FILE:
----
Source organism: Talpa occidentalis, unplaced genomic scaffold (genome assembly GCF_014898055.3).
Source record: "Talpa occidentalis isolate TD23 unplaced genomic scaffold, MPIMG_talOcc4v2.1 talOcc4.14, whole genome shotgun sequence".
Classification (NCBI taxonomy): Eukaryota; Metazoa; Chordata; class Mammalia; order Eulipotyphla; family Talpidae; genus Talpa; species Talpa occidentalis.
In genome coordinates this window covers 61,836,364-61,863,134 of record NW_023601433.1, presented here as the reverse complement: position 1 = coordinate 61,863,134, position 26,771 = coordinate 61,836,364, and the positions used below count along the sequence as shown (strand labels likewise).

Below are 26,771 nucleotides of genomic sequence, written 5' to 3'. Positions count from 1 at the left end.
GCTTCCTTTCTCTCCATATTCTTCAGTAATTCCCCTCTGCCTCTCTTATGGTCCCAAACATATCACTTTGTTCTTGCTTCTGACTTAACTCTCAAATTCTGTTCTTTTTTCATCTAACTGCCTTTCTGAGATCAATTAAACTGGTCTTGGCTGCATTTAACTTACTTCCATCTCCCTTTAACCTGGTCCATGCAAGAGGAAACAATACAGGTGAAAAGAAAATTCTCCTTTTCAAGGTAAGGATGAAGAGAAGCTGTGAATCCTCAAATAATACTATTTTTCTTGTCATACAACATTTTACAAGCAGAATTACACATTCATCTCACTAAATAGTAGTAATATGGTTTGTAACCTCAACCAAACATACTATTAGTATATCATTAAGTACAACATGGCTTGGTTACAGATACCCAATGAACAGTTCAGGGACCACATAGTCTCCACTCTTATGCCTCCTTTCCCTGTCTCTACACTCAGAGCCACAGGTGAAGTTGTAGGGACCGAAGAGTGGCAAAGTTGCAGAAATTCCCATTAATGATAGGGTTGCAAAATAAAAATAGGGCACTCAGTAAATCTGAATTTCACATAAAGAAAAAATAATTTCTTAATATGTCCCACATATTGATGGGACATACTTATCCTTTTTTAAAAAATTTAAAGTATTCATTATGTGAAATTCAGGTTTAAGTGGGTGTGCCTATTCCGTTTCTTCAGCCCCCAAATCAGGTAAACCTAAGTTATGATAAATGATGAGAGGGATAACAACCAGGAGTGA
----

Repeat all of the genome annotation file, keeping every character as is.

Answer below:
Source organism: Talpa occidentalis, unplaced genomic scaffold (genome assembly GCF_014898055.3).
Source record: "Talpa occidentalis isolate TD23 unplaced genomic scaffold, MPIMG_talOcc4v2.1 talOcc4.14, whole genome shotgun sequence".
Classification (NCBI taxonomy): Eukaryota; Metazoa; Chordata; class Mammalia; order Eulipotyphla; family Talpidae; genus Talpa; species Talpa occidentalis.
In genome coordinates this window covers 61,836,364-61,863,134 of record NW_023601433.1, presented here as the reverse complement: position 1 = coordinate 61,863,134, position 26,771 = coordinate 61,836,364, and the positions used below count along the sequence as shown (strand labels likewise).

Below are 26,771 nucleotides of genomic sequence, written 5' to 3'. Positions count from 1 at the left end.
GCTTCCTTTCTCTCCATATTCTTCAGTAATTCCCCTCTGCCTCTCTTATGGTCCCAAACATATCACTTTGTTCTTGCTTCTGACTTAACTCTCAAATTCTGTTCTTTTTTCATCTAACTGCCTTTCTGAGATCAATTAAACTGGTCTTGGCTGCATTTAACTTACTTCCATCTCCCTTTAACCTGGTCCATGCAAGAGGAAACAATACAGGTGAAAAGAAAATTCTCCTTTTCAAGGTAAGGATGAAGAGAAGCTGTGAATCCTCAAATAATACTATTTTTCTTGTCATACAACATTTTACAAGCAGAATTACACATTCATCTCACTAAATAGTAGTAATATGGTTTGTAACCTCAACCAAACATACTATTAGTATATCATTAAGTACAACATGGCTTGGTTACAGATACCCAATGAACAGTTCAGGGACCACATAGTCTCCACTCTTATGCCTCCTTTCCCTGTCTCTACACTCAGAGCCACAGGTGAAGTTGTAGGGACCGAAGAGTGGCAAAGTTGCAGAAATTCCCATTAATGATAGGGTTGCAAAATAAAAATAGGGCACTCAGTAAATCTGAATTTCACATAAAGAAAAAATAATTTCTTAATATGTCCCACATATTGATGGGACATACTTATCCTTTTTTAAAAAATTTAAAGTATTCATTATGTGAAATTCAGGTTTAAGTGGGTGTGCCTATTCCGTTTCTTCAGCCCCCAAATCAGGTAAACCTAAGTTATGATAAATGATGAGAGGGATAACAACCAGGAGTGA